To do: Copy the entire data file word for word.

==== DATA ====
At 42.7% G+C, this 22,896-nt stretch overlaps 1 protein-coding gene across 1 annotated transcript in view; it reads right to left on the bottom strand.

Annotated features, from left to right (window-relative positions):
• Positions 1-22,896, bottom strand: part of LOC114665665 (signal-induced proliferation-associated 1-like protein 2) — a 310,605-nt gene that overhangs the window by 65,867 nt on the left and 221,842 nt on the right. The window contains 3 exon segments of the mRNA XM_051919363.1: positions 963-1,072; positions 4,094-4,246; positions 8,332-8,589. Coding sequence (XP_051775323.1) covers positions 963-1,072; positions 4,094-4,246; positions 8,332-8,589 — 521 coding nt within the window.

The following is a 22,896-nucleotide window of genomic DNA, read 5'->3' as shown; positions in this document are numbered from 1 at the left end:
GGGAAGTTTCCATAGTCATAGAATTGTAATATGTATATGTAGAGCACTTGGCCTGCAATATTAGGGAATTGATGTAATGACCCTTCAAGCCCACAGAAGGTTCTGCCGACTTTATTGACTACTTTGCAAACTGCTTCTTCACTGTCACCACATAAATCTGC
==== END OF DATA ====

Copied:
At 42.7% G+C, this 22,896-nt stretch overlaps 1 protein-coding gene across 1 annotated transcript in view; it reads right to left on the bottom strand.

Annotated features, from left to right (window-relative positions):
• Positions 1-22,896, bottom strand: part of LOC114665665 (signal-induced proliferation-associated 1-like protein 2) — a 310,605-nt gene that overhangs the window by 65,867 nt on the left and 221,842 nt on the right. The window contains 3 exon segments of the mRNA XM_051919363.1: positions 963-1,072; positions 4,094-4,246; positions 8,332-8,589. Coding sequence (XP_051775323.1) covers positions 963-1,072; positions 4,094-4,246; positions 8,332-8,589 — 521 coding nt within the window.

The following is a 22,896-nucleotide window of genomic DNA, read 5'->3' as shown; positions in this document are numbered from 1 at the left end:
GGGAAGTTTCCATAGTCATAGAATTGTAATATGTATATGTAGAGCACTTGGCCTGCAATATTAGGGAATTGATGTAATGACCCTTCAAGCCCACAGAAGGTTCTGCCGACTTTATTGACTACTTTGCAAACTGCTTCTTCACTGTCACCACATAAATCTGC